No I don't have a kid, but I still want to ride!
Is it a crime for Kinzel to say that they're reaching a captive audience that needs to eat? It's pretty spot on, especially at a park like Cedar Point where it's not worth the hassle to leave (and if you find yourself at TGI Friday's or Famous Dave's, Cedar Fair is still going to get you).
Some of you with fresher legs have no problem leaving the park for a local restaurant. The BK across the street from KD -- or even the Denny's which is closer at the Best Western -- may seem like a good way to save a few bucks, but most people don't think like that.
If someone pays $40 for 8 hours at a park, taking an hour off to trek out, grab a $4 value meal, and come back ate up an hour (or $5) of the time you paid to be in the park. The math is better for season passholders, but that is why most regional parks offer food discounts to passholders.
Kinzel is right about that. This doesn't mean that he can serve $20 burgers. If prices get too notoriously high, folks will stay away altogether. It's no coincidence that attendance began to dip at Six Flags once the $15 parking prices kicked in. It's all about the right balance.
Acoustic Viscosity said:
I only care about the price because the food they serve is awful. If it tasted good, I wouldn't think twice about giving them my money.
That's absolutely true. I spent $85 on lunch one day last time I was in Vegas. Worth every penny. The drink prices are just plain ridiculous, but if they gave you a great portion of fries I wouldn't mind paying 5 bucks for them. If they were Black Angus patties with fresh toppings, I wouldn't mind $8 for a burger.
The absolute worst thing they could've done is install chain fast food joints. A "point burger" is comparable to nothing, but I already know that combo meals at Subway are $5. If I'm paying more than $7, I know it's a ripoff.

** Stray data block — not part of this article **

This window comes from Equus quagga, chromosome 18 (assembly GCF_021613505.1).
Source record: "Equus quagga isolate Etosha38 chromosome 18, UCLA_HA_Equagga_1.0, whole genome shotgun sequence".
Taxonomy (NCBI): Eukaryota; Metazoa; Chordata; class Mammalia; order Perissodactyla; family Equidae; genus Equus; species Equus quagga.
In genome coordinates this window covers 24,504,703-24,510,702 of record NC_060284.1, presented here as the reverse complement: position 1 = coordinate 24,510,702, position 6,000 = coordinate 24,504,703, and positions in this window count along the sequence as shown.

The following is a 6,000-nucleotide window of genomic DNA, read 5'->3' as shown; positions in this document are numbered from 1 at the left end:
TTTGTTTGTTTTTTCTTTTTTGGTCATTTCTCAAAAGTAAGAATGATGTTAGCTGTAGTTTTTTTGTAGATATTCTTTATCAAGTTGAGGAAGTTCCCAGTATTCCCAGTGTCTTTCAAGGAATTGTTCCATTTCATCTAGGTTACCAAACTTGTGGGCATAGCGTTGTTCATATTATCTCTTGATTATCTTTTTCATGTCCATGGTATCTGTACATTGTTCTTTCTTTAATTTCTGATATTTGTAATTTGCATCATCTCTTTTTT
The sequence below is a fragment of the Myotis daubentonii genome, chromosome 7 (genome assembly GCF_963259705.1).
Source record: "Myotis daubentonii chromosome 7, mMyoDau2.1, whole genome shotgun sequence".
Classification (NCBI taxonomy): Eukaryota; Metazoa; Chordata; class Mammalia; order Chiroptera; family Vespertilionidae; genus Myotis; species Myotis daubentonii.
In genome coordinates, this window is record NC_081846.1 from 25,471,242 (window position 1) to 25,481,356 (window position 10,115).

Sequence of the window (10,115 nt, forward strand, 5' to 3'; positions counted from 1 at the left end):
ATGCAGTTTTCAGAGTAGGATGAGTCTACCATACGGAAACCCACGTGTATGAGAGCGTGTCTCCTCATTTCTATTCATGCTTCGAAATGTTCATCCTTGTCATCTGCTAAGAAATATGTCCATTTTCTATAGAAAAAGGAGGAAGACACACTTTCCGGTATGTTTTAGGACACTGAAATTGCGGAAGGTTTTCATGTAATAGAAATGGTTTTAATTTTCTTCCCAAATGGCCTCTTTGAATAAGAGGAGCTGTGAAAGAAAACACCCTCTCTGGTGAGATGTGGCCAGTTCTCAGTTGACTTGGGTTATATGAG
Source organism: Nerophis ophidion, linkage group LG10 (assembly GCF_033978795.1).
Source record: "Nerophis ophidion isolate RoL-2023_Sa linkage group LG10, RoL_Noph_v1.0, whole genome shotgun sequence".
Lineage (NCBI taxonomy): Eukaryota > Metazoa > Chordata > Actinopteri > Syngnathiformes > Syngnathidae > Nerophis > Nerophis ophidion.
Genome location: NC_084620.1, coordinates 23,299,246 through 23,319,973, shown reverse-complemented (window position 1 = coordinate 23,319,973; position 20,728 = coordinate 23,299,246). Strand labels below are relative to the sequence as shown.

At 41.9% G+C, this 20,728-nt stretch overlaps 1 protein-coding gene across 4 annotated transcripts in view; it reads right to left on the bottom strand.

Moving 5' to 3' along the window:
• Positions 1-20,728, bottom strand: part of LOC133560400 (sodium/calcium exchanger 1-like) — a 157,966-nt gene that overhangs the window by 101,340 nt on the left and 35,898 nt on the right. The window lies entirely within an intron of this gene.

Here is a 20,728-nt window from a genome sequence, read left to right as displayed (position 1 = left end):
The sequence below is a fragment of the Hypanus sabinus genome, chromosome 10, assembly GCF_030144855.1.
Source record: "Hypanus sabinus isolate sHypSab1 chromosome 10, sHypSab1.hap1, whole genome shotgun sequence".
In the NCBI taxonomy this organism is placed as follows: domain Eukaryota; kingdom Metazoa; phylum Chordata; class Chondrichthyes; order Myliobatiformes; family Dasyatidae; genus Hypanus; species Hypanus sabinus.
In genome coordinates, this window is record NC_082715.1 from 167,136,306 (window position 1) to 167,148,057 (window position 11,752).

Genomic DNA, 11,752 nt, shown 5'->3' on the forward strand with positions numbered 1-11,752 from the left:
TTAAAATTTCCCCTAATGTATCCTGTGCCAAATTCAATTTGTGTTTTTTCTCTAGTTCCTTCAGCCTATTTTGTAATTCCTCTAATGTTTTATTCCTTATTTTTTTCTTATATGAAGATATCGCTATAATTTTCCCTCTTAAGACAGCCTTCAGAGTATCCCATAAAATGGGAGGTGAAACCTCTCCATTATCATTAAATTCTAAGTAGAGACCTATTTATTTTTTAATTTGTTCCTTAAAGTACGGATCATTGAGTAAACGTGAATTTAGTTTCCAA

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I think Rick is dead on though that there's a need for balance. I think they've lost it. If a fairly well off guy like me with no kids is turned off by the pricing, I can only imagine what an average middle class family with 2.2 kids feels. This will be the first time since they built Lighthouse Point that I'm not going to book closing weekend. Why? Because I don't see enough value in it. I'd rather spend that money at Disney a month later. If I were said middle class family, I'd probably rather save money for Christmas or heating bills or something. The point is, if people don't see value, they'll probably spend their money on something else.
When we visited last week, I worked it so we had an early lunch outside the park, a (relatively) cheap snack and a dessert in the park, followed by a late dinner off the peninsula. I believe I've found our new eating model.
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I've also thought one of the biggest bang for the buck was the Game Day Cafe. About the same price as a drink at a stand or machine, but free refills. And for about the same price as a quick stand, you can get a sandwich/burger and fries but better.
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Seriously, they waste more money by giving me tiny cups then giving me one larger cup I can have more then one sip out of.
I will usually hop from stand to stand getting waters until I am good to go. If the cup was bigger, I would only need one!
They can pay for the many cups I will use, I don't care! :)
Acoustic Viscosity said:I only care about the price because the food they serve is awful. If it tasted good, I wouldn't think twice about giving them my money.
I think that's his point (well, not really his Po!nt per se, but people CAN read between the lines). "Our food totally sucks, but where ELSE can you eat when you're spending a day at our park."
Obviously, the responses on this thread indicate the lengths people are willing to go to avoid CP food. I specifically go to Knoebels hungry because the food there is dee-lish, and a really good value to boot. I'd be willing to bet no one has said that about CP in the last decade or so (since my first trip there).
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At KI, there are gobs of restaurants right on the Kings Mills exit, but they require a short car ride to get to - not really walkable.